• Glenn D. Surowiec

Is technology-facilitated investing worth it?


Are investment apps like Robinhood that are designed to facilitate individual, small-scale investments and services that use robo-advisors worth it? Can they really help investors build a better portfolio?

At the end of the day, there are a lot of different ways to win. My own approach doesn’t have a monopoly on making money, so I’m not going to say, “Hey, this is the right way and oh, everything else is wrong.”


Certainly, technology can do a lot of good things to help investors, and machine-managed, app-facilitated investing technologies have their place. They lower barriers to entry, allow people to get started with less money, and ease the sometimes overly complicated process of actually just making an investment. According to one report, most investment app users deal in small trades: 70% have bought stocks for under $5.


On the other hand, the ease of use may be facilitating some bad, high-risk decisions. Over half (56%) have bought and sold stocks on the same day, and almost one out of every three users say that cryptocurrency is a low risk investment! (That is not true.)


Some of these apps and services also incorporate robotic, AI-based advisors who make portfolio recommendations. Performance-wise, they’re highly variable, ranging from below-par to quite successful. Altogether, I urge caution. A Forbes report on small-dollar investment app Robinhood writes, “The perfect stock trading app for the videogame generation was supposed to ‘democratize finance’ with zero-commission trades. But the primary plan was to get rich by selling customer trades to the market’s most notorious operators.”


Remember, a lot of these products come directly from Wall Street and get put out there because they're marketable, not because they're necessarily in their client's best interest.


I don’t say this to knock anyone’s experience with Robinhood or similar apps. As I said above, these kinds of technology legitimately lower barriers to entry, and that’s a good thing. But there’s almost always more than meets the eye to them, and users need to understand that.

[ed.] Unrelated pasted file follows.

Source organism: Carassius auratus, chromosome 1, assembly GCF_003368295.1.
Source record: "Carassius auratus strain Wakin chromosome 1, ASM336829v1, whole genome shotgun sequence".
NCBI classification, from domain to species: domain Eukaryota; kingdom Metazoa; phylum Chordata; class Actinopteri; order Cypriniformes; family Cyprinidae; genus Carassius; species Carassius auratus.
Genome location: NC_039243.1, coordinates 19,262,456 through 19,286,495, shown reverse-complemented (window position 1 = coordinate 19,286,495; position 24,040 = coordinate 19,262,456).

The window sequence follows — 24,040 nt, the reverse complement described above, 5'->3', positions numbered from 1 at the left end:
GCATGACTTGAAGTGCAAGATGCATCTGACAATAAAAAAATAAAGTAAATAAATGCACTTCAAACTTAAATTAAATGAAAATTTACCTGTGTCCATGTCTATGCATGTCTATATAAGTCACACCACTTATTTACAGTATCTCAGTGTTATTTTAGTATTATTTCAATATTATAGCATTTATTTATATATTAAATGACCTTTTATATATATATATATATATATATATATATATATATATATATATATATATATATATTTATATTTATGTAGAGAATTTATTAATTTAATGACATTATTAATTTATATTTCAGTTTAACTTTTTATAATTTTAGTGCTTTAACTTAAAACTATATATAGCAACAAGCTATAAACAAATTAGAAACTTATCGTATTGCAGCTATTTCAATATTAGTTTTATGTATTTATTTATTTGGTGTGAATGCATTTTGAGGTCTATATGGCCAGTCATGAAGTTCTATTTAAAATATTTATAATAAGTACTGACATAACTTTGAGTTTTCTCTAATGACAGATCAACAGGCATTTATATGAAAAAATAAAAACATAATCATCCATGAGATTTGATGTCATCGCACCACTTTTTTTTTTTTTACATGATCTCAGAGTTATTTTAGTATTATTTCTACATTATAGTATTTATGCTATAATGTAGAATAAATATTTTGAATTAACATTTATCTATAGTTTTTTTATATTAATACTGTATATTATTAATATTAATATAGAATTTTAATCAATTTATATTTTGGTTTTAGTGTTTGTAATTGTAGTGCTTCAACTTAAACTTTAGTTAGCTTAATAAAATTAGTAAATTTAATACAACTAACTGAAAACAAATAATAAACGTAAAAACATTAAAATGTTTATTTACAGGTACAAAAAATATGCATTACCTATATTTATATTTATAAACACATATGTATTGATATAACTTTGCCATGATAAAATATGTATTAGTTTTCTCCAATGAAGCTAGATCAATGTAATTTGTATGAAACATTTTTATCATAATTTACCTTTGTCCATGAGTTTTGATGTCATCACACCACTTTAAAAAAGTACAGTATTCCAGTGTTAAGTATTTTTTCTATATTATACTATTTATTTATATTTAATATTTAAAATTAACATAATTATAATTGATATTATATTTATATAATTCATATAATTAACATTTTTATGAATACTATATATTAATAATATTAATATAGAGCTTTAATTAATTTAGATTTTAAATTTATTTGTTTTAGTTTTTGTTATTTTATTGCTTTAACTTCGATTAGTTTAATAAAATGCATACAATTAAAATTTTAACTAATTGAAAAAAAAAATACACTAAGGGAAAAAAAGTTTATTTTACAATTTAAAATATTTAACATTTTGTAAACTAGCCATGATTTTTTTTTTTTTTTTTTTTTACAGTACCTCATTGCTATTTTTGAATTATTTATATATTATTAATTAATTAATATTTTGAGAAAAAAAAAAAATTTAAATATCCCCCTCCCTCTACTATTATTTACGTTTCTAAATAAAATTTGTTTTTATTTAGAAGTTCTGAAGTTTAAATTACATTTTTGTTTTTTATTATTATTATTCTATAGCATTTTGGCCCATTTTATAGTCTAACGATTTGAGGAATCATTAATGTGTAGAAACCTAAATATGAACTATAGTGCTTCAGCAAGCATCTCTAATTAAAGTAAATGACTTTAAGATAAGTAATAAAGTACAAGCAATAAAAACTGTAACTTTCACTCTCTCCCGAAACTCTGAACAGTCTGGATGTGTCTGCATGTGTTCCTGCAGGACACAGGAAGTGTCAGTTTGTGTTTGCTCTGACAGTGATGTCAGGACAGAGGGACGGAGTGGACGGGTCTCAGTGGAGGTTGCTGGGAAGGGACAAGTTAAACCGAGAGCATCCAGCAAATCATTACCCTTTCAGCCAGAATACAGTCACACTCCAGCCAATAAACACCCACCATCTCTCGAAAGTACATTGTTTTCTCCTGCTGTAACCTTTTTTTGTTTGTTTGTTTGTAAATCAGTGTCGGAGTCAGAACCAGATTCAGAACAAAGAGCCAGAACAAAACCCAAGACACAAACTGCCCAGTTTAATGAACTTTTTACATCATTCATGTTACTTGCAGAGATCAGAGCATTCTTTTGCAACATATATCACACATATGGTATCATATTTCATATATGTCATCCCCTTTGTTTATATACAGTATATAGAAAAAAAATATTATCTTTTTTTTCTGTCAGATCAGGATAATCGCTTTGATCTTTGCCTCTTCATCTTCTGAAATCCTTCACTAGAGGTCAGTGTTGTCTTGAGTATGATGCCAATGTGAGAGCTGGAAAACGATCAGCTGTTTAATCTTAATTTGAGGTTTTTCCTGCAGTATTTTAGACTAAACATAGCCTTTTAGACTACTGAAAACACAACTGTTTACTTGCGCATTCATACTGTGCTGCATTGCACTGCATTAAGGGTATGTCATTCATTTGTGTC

So, it doesn't hurt to be a little bit suspicious and really just try to understand exactly what they're doing and why they're doing it. And robo-advisors and similar services definitely lag in making judgments about the business and looking at companies that don't necessarily screen well today but have the underlying strength to generate strong returns over time. The ability to think long term, especially in today's world, is probably greater than it's ever been. Plus, I’d argue the ability to bring together both the quantitative and the qualitative is key to gaining an edge.


But these apps and AI programs aren’t set up for any of that. They’re designed for constant reactivity, making frequent adjustments to account for market changes, so they also tend to adhere to theories of investing that I don’t buy into or favor.


The truth is, if we step back and just look at the Internet as a whole, I don’t know if it’s been a net asset or a net liability to investors. It facilitates the spread of information and learning, but it maybe also makes it too easy to take action. When the Internet wasn’t as developed, and it sort of slowed investors from making poor, overly reactive decisions, that was probably a good thing. Instead, the Internet has facilitated a sort of Wild West in the investing work where people can do all kinds of different things on the spur of the moment. Investment apps and robo-advisors have definitely contributed to that.


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Glenn D. Surowiec
Registered Investment Advisor
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